In a new working paper, Harvard Kennedy School researchers report on the impact of Chelsea Eats, a cash assistance program that supported residents of Chelsea, Massachusetts, during the COVID-19 pandemic. Through a lottery—and funded by the city, state, and philanthropic contributions—Chelsea Eats provided up to $400 each month for nine months to people in need.
Researchers at Harvard Kennedy School’s Rappaport Institute for Greater Boston studied the impact of the program under the leadership of Jeffrey Liebman, Robert W. Scrivner Professor of Social Policy and director of the Rappaport Institute. The study represents the largest randomized controlled trial of a guaranteed income program in the country to date.
The city of Chelsea was hit particularly hard during the pandemic. Throughout 2020, it had the highest rate of confirmed COVID-19 cases in Massachusetts. And with its large population of workers employed in service sector jobs who lost reliable paychecks during the lockdown and undocumented residents who were not eligible for most federal relief, the city also faced an enormous economic crisis.
At a Rappaport Institute event presenting the study results, Liebman said the level of food insecurity in the city was heartbreaking. “At baseline, 54% of the kids in our sample were sometimes or often not getting enough food to eat. I’ve never seen a number like that in the United States.”
To address this need, Chelsea undertook a major food distribution effort in the early months of the pandemic, giving out 800 to 900 food boxes daily. While the program fed about 10,000 people a week, it also put a significant strain on resources—the city needed to pay for things like transportation, boxes, and labor to keep the program running. So, Chelsea officials decided to experiment by giving people cash cards to buy their own food, and Chelsea Eats was born.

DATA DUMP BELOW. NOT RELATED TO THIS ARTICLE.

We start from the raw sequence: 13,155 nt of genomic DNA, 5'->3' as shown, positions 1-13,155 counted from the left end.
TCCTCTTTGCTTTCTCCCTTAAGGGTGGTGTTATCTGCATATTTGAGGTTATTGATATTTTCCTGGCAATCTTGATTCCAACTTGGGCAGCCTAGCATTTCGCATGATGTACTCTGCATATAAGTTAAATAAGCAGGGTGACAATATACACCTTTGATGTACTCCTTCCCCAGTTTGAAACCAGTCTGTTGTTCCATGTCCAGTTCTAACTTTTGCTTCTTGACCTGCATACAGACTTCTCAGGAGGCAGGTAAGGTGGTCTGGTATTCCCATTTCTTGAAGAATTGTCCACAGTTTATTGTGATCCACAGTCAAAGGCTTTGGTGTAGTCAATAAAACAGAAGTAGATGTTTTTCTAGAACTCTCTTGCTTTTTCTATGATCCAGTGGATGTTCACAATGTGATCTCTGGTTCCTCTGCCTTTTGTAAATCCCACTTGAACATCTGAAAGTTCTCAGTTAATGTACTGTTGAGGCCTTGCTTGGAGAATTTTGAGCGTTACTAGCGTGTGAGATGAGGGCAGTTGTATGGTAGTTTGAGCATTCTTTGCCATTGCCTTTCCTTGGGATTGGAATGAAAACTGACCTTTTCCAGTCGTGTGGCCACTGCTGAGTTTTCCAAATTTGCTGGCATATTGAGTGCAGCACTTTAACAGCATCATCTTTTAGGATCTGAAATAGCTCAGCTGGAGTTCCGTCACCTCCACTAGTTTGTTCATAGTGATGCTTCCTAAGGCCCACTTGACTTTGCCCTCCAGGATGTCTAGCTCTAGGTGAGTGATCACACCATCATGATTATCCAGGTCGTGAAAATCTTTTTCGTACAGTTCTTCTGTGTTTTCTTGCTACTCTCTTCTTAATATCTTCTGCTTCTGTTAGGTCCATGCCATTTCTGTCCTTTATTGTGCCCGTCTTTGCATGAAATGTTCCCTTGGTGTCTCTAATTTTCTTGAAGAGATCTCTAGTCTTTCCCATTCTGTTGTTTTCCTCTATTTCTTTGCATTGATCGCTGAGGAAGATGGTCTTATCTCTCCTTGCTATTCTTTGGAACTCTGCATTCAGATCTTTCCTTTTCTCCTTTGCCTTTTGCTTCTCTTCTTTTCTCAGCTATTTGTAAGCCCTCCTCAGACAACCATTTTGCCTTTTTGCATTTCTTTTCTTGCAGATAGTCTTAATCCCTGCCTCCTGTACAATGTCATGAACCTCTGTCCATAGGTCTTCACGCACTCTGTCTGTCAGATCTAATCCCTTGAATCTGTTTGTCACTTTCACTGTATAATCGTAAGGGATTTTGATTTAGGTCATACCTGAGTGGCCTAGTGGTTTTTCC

The program ran from November 2020 through August 2021. About 2,000 people—roughly 15 percent of the city’s households—were selected by lottery to receive cash cards. The program aimed to boost food access, satisfaction, and choice, while lowering overall financial distress.
Liebman and his team compared outcomes of card recipients with those who entered the lottery but didn’t receive a card. The researchers found that cash card recipients spent about 65% of the money they received at places where food was the primary product, such as grocery stories, local food markets, wholesale clubs, and restaurants. They also found that the cards eased food insecurity in the early months of the program.
According to the paper, the program largely achieved its goals. The researchers write that “food expenditures and consumption were higher among households that won the lottery and received cards. Those who received the cards were more likely to say that their household’s food situation and overall financial situation had improved.” The analysis also studied other indicators like health outcomes and school attendance and did not find a significant difference between those who received the cards and those who did not, but the primary indicators around food satisfaction and financial security showed that card recipients were better able to buy more of the type of food they like to eat and were better off financially than six months prior.
“When a local government is trying to deliver economic relief, it can be hard for officials to know what each family’s specific need is,” Liebman says. “Do they need food? Help paying heating bills? Diapers and infant formula? The advantage of giving cash is that families can decide for themselves how to meet their most urgent needs.”
Faculty photo by Kayana Szymczak